Storm Has Chilling Effect On Hot-air Headquarters

December 22, 1991|By James M. Coram

The Scene -- Couty currents and undercurrents

Like most legislative assistants, Barbara Russell usually is an inconspicuous presence at County Council meetings.

But not last week.

Last week, she used every opportunity to mime for the cable TV cameras covering the council meeting. Her performance had to be pantomime, because -- like children -- legislative assistants are to be seenand not heard.

Each time Russell appeared on camera, she added a new bit of the act. She showed up first in a long winter coat, rubbing her hands. Next, she appeared with the collar of her winter coat turned up over the back of her neck. She folded her hands tightly underher arms and hopped on one foot and then the other. On her third appearance, the scarf attached to Russell's coat was pulled tightly about her neck. She made shivering motions and blew on her fingers.

Later, in the warmth of the council offices, Russell confessed, "I justhope Becky was watching."

Becky is Rebecca Horvath, county director of general services. It is Horvath who is responsible for controlling the temperature in county buildings.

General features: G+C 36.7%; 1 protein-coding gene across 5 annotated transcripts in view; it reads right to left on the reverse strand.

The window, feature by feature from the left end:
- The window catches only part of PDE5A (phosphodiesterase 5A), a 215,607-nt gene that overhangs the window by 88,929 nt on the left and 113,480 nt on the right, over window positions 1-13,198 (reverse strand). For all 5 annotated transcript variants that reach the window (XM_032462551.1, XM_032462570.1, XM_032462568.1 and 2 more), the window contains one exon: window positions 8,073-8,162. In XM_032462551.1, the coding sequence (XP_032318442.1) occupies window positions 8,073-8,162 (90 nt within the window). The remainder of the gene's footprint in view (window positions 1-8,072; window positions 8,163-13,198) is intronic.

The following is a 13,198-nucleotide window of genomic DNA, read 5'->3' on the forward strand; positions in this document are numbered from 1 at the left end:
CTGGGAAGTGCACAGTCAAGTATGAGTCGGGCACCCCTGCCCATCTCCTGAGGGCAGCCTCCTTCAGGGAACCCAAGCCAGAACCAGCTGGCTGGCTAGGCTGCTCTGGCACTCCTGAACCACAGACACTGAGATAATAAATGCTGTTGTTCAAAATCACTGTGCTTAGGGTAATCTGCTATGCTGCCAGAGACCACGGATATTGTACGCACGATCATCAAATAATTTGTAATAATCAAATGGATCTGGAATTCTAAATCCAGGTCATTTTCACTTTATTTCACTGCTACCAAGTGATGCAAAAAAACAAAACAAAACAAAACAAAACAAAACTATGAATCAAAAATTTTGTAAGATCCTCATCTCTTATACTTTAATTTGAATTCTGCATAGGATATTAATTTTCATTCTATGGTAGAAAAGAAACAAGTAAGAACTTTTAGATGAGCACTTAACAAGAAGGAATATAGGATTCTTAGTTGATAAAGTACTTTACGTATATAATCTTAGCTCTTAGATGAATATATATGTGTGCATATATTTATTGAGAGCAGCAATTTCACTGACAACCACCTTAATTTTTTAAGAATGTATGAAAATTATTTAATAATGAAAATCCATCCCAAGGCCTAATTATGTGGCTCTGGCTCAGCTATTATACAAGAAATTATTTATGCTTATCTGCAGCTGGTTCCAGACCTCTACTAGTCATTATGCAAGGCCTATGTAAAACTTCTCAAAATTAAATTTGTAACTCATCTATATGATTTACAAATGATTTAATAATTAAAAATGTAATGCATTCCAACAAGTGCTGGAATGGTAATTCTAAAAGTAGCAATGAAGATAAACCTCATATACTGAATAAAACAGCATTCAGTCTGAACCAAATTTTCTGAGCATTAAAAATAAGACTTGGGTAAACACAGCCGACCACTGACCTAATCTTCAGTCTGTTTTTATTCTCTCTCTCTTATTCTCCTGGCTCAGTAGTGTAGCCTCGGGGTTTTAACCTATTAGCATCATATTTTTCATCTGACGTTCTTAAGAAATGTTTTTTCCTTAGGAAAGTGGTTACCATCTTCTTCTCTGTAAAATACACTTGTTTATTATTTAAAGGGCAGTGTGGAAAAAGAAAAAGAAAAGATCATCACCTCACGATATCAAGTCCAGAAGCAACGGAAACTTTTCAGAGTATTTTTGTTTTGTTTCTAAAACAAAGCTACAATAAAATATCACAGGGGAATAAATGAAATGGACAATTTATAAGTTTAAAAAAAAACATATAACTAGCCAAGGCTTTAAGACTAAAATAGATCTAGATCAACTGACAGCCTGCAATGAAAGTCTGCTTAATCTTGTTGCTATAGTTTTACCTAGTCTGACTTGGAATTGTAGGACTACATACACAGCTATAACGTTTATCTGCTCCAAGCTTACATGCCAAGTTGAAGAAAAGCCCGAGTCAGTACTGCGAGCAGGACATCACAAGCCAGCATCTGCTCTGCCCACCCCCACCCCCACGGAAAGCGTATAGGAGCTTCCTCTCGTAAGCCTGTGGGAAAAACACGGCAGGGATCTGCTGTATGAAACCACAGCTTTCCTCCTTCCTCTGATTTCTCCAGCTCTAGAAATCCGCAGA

Monday night, it felt as though the heat in the council chambers had been turned off completely.

Council members said they were producing hot air and were therefore unaffected by the cold.

In fact, the meeting droned on so long that just before midnight, Council Member C. Vernon Gray set the clock back 20 minutes to allow the council to vote on legislation. By law, the council can vote on pending legislation only on the day advertised.

At six minutes before the "new" midnight, the council went into legislative session. Chairman Paul R. Farragut, D-4th, immediately called a recess, during which members and aides rushed to their offices, a good 20 degrees warmer.

Twenty minutes later, a fully warmed council returned to pass two bills and two resolutions unanimously. They were in the cold less than two minutes.

Horvath, who said she helps her children with homework Mondays rather than watch the council on cable television, admitted the heat was off in the council chamber. She said a Sunday night storm caused the problem.

"We have a person on call just for such emergencies," she said. "Next time, instead of suffering like that, someone should call him."

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